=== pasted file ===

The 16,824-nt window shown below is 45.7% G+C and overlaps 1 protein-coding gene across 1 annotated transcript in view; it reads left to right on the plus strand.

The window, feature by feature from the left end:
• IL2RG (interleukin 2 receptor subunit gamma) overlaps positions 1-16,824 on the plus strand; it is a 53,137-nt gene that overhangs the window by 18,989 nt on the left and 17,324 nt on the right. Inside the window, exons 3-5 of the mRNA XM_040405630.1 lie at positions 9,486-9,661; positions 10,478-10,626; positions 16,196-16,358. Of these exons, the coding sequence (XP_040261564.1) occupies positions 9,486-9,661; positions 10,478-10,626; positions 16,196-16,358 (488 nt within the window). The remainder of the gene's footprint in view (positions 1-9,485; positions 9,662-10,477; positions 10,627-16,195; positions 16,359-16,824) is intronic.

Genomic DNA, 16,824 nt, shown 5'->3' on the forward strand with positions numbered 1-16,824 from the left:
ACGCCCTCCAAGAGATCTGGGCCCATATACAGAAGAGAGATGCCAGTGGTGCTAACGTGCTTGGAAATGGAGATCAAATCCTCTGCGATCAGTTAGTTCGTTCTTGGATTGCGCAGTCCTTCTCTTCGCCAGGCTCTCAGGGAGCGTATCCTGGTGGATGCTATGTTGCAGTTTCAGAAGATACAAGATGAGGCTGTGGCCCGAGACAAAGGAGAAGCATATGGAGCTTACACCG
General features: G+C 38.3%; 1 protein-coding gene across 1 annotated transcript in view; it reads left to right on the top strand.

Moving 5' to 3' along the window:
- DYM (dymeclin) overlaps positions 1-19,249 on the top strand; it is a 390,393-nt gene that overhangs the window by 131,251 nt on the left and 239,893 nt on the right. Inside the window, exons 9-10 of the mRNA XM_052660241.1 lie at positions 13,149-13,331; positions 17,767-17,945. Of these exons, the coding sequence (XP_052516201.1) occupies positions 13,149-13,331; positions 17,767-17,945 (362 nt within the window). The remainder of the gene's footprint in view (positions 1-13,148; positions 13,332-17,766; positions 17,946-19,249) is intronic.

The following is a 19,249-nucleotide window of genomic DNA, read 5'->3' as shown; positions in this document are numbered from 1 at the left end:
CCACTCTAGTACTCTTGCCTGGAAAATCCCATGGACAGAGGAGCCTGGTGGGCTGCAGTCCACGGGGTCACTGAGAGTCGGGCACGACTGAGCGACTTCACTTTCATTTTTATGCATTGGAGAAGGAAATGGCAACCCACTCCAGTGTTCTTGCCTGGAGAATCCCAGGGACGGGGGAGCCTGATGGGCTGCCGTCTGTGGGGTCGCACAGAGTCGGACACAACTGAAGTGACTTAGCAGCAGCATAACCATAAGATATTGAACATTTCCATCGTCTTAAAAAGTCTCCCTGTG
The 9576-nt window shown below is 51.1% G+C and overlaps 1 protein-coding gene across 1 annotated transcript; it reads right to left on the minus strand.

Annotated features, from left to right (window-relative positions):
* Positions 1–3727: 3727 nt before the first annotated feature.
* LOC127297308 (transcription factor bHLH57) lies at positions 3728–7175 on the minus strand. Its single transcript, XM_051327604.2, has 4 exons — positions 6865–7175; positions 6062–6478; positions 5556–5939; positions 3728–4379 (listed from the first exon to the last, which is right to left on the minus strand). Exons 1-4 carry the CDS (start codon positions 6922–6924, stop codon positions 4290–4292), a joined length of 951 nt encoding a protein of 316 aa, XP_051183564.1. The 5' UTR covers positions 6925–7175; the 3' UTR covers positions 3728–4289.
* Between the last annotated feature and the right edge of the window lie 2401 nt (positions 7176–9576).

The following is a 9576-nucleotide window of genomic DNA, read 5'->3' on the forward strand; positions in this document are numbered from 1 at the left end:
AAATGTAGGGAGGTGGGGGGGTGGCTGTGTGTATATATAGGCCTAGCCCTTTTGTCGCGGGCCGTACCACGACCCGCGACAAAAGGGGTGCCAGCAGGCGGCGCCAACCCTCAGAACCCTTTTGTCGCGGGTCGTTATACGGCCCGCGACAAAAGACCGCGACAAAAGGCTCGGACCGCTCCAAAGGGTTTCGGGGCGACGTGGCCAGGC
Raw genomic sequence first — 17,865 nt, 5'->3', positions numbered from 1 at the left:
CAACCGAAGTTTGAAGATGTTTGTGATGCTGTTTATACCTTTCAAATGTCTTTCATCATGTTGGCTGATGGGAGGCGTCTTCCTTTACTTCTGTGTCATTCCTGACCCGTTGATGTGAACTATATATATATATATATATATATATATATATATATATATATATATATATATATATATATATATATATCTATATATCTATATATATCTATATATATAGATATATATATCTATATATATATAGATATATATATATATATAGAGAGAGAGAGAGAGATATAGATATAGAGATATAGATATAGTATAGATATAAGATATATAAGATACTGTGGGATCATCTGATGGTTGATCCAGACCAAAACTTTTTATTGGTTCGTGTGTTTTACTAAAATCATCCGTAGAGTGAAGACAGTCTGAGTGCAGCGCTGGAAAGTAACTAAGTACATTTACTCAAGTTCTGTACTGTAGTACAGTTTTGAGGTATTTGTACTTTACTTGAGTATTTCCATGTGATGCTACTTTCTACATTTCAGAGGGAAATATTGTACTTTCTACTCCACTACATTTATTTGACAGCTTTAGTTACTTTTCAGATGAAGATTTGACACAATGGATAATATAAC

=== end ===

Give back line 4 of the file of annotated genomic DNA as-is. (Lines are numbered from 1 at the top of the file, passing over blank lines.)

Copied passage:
Genomic DNA, 16,824 nt, shown 5'->3' on the forward strand with positions numbered 1-16,824 from the left: